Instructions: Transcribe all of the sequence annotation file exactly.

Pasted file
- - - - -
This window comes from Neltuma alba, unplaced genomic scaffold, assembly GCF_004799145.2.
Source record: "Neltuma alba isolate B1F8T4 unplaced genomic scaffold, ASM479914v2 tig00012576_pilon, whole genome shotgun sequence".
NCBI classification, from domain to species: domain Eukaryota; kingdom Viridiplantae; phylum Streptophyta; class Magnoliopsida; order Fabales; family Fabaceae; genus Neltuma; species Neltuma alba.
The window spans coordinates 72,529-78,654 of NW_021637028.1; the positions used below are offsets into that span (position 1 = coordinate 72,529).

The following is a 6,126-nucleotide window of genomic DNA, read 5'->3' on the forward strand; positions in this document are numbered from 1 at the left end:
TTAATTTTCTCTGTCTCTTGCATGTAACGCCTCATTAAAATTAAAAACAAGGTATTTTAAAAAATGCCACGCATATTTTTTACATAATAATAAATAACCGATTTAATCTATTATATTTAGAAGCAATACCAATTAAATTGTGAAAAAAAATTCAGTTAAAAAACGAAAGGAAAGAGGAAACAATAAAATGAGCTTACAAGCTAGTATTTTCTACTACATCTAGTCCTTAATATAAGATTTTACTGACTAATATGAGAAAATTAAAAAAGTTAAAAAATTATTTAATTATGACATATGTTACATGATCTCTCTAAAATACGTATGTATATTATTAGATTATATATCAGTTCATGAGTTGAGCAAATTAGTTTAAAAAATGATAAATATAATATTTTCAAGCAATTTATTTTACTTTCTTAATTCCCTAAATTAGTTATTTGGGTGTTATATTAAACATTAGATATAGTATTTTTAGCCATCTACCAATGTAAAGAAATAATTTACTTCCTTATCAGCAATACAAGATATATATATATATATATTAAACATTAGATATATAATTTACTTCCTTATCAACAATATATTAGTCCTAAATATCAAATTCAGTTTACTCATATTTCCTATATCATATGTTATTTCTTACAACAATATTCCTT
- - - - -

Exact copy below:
This window comes from Neltuma alba, unplaced genomic scaffold, assembly GCF_004799145.2.
Source record: "Neltuma alba isolate B1F8T4 unplaced genomic scaffold, ASM479914v2 tig00012576_pilon, whole genome shotgun sequence".
NCBI classification, from domain to species: domain Eukaryota; kingdom Viridiplantae; phylum Streptophyta; class Magnoliopsida; order Fabales; family Fabaceae; genus Neltuma; species Neltuma alba.
The window spans coordinates 72,529-78,654 of NW_021637028.1; the positions used below are offsets into that span (position 1 = coordinate 72,529).

The following is a 6,126-nucleotide window of genomic DNA, read 5'->3' on the forward strand; positions in this document are numbered from 1 at the left end:
TTAATTTTCTCTGTCTCTTGCATGTAACGCCTCATTAAAATTAAAAACAAGGTATTTTAAAAAATGCCACGCATATTTTTTACATAATAATAAATAACCGATTTAATCTATTATATTTAGAAGCAATACCAATTAAATTGTGAAAAAAAATTCAGTTAAAAAACGAAAGGAAAGAGGAAACAATAAAATGAGCTTACAAGCTAGTATTTTCTACTACATCTAGTCCTTAATATAAGATTTTACTGACTAATATGAGAAAATTAAAAAAGTTAAAAAATTATTTAATTATGACATATGTTACATGATCTCTCTAAAATACGTATGTATATTATTAGATTATATATCAGTTCATGAGTTGAGCAAATTAGTTTAAAAAATGATAAATATAATATTTTCAAGCAATTTATTTTACTTTCTTAATTCCCTAAATTAGTTATTTGGGTGTTATATTAAACATTAGATATAGTATTTTTAGCCATCTACCAATGTAAAGAAATAATTTACTTCCTTATCAGCAATACAAGATATATATATATATATATTAAACATTAGATATATAATTTACTTCCTTATCAACAATATATTAGTCCTAAATATCAAATTCAGTTTACTCATATTTCCTATATCATATGTTATTTCTTACAACAATATTCCTT